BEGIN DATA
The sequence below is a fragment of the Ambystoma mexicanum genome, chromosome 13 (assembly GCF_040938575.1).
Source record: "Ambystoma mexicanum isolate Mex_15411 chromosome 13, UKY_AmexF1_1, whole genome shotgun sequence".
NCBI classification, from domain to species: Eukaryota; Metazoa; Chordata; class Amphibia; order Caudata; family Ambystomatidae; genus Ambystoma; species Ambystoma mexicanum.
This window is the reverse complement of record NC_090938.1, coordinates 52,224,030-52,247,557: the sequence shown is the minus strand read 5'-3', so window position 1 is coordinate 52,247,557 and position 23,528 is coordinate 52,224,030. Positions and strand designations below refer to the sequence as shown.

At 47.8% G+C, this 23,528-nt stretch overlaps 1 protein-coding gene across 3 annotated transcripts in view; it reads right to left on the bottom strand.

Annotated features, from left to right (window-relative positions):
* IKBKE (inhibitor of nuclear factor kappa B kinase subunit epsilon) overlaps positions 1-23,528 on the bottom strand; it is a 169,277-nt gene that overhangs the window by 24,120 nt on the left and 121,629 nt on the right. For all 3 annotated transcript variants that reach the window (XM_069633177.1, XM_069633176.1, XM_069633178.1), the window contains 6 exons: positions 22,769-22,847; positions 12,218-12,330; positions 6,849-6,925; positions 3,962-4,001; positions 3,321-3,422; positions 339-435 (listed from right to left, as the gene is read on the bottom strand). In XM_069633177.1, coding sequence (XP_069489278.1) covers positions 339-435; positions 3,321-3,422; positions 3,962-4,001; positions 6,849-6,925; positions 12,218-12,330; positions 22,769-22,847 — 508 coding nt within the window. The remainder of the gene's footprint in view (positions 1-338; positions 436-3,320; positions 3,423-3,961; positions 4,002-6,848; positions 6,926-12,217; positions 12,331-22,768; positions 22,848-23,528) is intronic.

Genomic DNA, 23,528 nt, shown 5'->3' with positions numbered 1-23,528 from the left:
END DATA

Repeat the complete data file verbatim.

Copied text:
The sequence below is a fragment of the Ambystoma mexicanum genome, chromosome 13 (assembly GCF_040938575.1).
Source record: "Ambystoma mexicanum isolate Mex_15411 chromosome 13, UKY_AmexF1_1, whole genome shotgun sequence".
NCBI classification, from domain to species: Eukaryota; Metazoa; Chordata; class Amphibia; order Caudata; family Ambystomatidae; genus Ambystoma; species Ambystoma mexicanum.
This window is the reverse complement of record NC_090938.1, coordinates 52,224,030-52,247,557: the sequence shown is the minus strand read 5'-3', so window position 1 is coordinate 52,247,557 and position 23,528 is coordinate 52,224,030. Positions and strand designations below refer to the sequence as shown.

At 47.8% G+C, this 23,528-nt stretch overlaps 1 protein-coding gene across 3 annotated transcripts in view; it reads right to left on the bottom strand.

Annotated features, from left to right (window-relative positions):
* IKBKE (inhibitor of nuclear factor kappa B kinase subunit epsilon) overlaps positions 1-23,528 on the bottom strand; it is a 169,277-nt gene that overhangs the window by 24,120 nt on the left and 121,629 nt on the right. For all 3 annotated transcript variants that reach the window (XM_069633177.1, XM_069633176.1, XM_069633178.1), the window contains 6 exons: positions 22,769-22,847; positions 12,218-12,330; positions 6,849-6,925; positions 3,962-4,001; positions 3,321-3,422; positions 339-435 (listed from right to left, as the gene is read on the bottom strand). In XM_069633177.1, coding sequence (XP_069489278.1) covers positions 339-435; positions 3,321-3,422; positions 3,962-4,001; positions 6,849-6,925; positions 12,218-12,330; positions 22,769-22,847 — 508 coding nt within the window. The remainder of the gene's footprint in view (positions 1-338; positions 436-3,320; positions 3,423-3,961; positions 4,002-6,848; positions 6,926-12,217; positions 12,331-22,768; positions 22,848-23,528) is intronic.

Genomic DNA, 23,528 nt, shown 5'->3' with positions numbered 1-23,528 from the left: